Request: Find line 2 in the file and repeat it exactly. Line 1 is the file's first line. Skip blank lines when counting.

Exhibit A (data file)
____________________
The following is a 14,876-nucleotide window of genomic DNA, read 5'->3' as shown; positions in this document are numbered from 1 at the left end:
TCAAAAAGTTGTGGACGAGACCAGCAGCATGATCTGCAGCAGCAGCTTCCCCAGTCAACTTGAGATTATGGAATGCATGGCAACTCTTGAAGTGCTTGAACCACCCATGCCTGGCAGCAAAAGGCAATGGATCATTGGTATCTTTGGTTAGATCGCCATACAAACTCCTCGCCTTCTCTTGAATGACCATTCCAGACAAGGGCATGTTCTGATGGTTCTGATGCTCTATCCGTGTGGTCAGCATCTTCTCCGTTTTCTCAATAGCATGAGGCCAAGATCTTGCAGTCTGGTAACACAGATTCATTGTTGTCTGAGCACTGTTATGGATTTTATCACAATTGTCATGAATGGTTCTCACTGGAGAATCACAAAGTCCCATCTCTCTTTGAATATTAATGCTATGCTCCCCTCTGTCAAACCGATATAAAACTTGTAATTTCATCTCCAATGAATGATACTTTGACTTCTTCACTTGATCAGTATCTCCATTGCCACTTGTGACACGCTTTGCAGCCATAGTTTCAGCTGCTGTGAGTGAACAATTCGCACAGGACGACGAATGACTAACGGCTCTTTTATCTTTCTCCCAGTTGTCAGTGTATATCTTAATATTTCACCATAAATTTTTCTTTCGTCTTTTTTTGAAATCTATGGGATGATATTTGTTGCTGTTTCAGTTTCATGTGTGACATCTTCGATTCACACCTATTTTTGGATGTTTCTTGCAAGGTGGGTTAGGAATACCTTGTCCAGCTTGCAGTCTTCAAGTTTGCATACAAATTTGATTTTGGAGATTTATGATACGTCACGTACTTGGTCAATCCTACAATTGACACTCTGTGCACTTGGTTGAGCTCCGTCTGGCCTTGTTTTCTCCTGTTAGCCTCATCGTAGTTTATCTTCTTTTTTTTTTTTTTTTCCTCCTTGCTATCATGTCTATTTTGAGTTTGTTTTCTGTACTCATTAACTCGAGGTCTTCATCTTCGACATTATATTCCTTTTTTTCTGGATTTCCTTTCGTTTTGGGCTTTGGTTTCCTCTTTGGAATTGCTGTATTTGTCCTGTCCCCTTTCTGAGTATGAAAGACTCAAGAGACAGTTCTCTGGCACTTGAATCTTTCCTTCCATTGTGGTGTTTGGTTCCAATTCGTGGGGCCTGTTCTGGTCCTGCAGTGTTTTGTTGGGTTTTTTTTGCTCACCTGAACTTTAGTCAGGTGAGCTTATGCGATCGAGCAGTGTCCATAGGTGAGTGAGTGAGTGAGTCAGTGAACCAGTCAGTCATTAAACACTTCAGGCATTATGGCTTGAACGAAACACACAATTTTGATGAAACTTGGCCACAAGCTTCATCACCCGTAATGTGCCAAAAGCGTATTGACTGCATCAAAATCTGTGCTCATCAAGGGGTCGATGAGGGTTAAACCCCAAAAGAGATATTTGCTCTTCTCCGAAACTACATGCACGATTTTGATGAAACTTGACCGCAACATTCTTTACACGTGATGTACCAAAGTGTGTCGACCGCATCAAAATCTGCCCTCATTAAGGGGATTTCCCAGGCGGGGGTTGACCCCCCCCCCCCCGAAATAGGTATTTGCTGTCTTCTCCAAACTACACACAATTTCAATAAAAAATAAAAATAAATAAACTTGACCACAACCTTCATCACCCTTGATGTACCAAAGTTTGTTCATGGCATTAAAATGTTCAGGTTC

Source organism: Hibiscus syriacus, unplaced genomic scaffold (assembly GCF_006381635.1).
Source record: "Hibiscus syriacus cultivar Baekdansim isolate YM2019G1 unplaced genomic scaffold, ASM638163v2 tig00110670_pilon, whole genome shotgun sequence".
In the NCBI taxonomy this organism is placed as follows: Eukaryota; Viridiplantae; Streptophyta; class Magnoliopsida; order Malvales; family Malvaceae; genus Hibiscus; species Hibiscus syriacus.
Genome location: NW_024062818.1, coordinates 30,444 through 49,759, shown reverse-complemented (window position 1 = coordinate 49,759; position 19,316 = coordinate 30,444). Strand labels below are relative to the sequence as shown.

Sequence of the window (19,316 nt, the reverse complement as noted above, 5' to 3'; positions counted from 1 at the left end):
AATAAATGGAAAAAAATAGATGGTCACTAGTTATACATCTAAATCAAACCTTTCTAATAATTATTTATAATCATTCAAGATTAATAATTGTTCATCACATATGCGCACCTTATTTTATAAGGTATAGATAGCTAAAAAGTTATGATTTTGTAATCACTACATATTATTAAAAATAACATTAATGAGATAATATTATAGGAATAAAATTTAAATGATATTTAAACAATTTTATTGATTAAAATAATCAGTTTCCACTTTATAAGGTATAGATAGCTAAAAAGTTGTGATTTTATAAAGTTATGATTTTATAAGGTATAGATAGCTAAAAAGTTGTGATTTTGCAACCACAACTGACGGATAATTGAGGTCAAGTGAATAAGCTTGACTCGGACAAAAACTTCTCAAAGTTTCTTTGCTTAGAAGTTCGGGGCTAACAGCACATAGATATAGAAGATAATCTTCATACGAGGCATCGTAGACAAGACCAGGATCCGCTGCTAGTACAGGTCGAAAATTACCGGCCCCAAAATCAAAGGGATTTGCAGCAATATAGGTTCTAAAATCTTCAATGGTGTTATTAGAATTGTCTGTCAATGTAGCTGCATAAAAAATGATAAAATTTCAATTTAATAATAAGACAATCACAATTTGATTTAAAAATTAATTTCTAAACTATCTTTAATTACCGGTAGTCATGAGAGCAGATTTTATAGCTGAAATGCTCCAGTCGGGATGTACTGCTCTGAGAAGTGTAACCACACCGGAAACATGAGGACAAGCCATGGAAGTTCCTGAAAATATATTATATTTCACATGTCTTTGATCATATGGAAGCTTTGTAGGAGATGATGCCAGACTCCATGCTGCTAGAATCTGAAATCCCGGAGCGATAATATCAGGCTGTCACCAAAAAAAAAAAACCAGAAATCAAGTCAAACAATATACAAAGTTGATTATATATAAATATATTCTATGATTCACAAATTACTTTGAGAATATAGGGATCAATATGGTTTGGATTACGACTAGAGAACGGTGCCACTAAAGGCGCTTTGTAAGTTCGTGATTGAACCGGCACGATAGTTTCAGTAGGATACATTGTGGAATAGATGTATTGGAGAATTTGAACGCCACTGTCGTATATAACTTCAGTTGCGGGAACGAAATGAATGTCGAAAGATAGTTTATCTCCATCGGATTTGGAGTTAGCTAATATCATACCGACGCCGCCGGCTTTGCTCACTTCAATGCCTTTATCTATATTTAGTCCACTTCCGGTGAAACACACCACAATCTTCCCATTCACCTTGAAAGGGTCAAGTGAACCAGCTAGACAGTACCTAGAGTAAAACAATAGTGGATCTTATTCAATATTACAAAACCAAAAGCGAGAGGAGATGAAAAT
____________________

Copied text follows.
TCAAAAAGTTGTGGACGAGACCAGCAGCATGATCTGCAGCAGCAGCTTCCCCAGTCAACTTGAGATTATGGAATGCATGGCAACTCTTGAAGTGCTTGAACCACCCATGCCTGGCAGCAAAAGGCAATGGATCATTGGTATCTTTGGTTAGATCGCCATACAAACTCCTCGCCTTCTCTTGAATGACCATTCCAGACAAGGGCATGTTCTGATGGTTCTGATGCTCTATCCGTGTGGTCAGCATCTTCTCCGTTTTCTCAATAGCATGAGGCCAAGATCTTGCAGTCTGGTAACACAGATTCATTGTTGTCTGAGCACTGTTATGGATTTTATCACAATTGTCATGAATGGTTCTCACTGGAGAATCACAAAGTCCCATCTCTCTTTGAATATTAATGCTATGCTCCCCTCTGTCAAACCGATATAAAACTTGTAATTTCATCTCCAATGAATGATACTTTGACTTCTTCACTTGATCAGTATCTCCATTGCCACTTGTGACACGCTTTGCAGCCATAGTTTCAGCTGCTGTGAGTGAACAATTCGCACAGGACGACGAATGACTAACGGCTCTTTTATCTTTCTCCCAGTTGTCAGTGTATATCTTAATATTTCACCATAAATTTTTCTTTCGTCTTTTTTTGAAATCTATGGGATGATATTTGTTGCTGTTTCAGTTTCATGTGTGACATCTTCGATTCACACCTATTTTTGGATGTTTCTTGCAAGGTGGGTTAGGAATACCTTGTCCAGCTTGCAGTCTTCAAGTTTGCATACAAATTTGATTTTGGAGATTTATGATACGTCACGTACTTGGTCAATCCTACAATTGACACTCTGTGCACTTGGTTGAGCTCCGTCTGGCCTTGTTTTCTCCTGTTAGCCTCATCGTAGTTTATCTTCTTTTTTTTTTTTTTTTCCTCCTTGCTATCATGTCTATTTTGAGTTTGTTTTCTGTACTCATTAACTCGAGGTCTTCATCTTCGACATTATATTCCTTTTTTTCTGGATTTCCTTTCGTTTTGGGCTTTGGTTTCCTCTTTGGAATTGCTGTATTTGTCCTGTCCCCTTTCTGAGTATGAAAGACTCAAGAGACAGTTCTCTGGCACTTGAATCTTTCCTTCCATTGTGGTGTTTGGTTCCAATTCGTGGGGCCTGTTCTGGTCCTGCAGTGTTTTGTTGGGTTTTTTTTGCTCACCTGAACTTTAGTCAGGTGAGCTTATGCGATCGAGCAGTGTCCATAGGTGAGTGAGTGAGTGAGTCAGTGAACCAGTCAGTCATTAAACACTTCAGGCATTATGGCTTGAACGAAACACACAATTTTGATGAAACTTGGCCACAAGCTTCATCACCCGTAATGTGCCAAAAGCGTATTGACTGCATCAAAATCTGTGCTCATCAAGGGGTCGATGAGGGTTAAACCCCAAAAGAGATATTTGCTCTTCTCCGAAACTACATGCACGATTTTGATGAAACTTGACCGCAACATTCTTTACACGTGATGTACCAAAGTGTGTCGACCGCATCAAAATCTGCCCTCATTAAGGGGATTTCCCAGGCGGGGGTTGACCCCCCCCCCCCCGAAATAGGTATTTGCTGTCTTCTCCAAACTACACACAATTTCAATAAAAAATAAAAATAAATAAACTTGACCACAACCTTCATCACCCTTGATGTACCAAAGTTTGTTCATGGCATTAAAATGTTCAGGTTC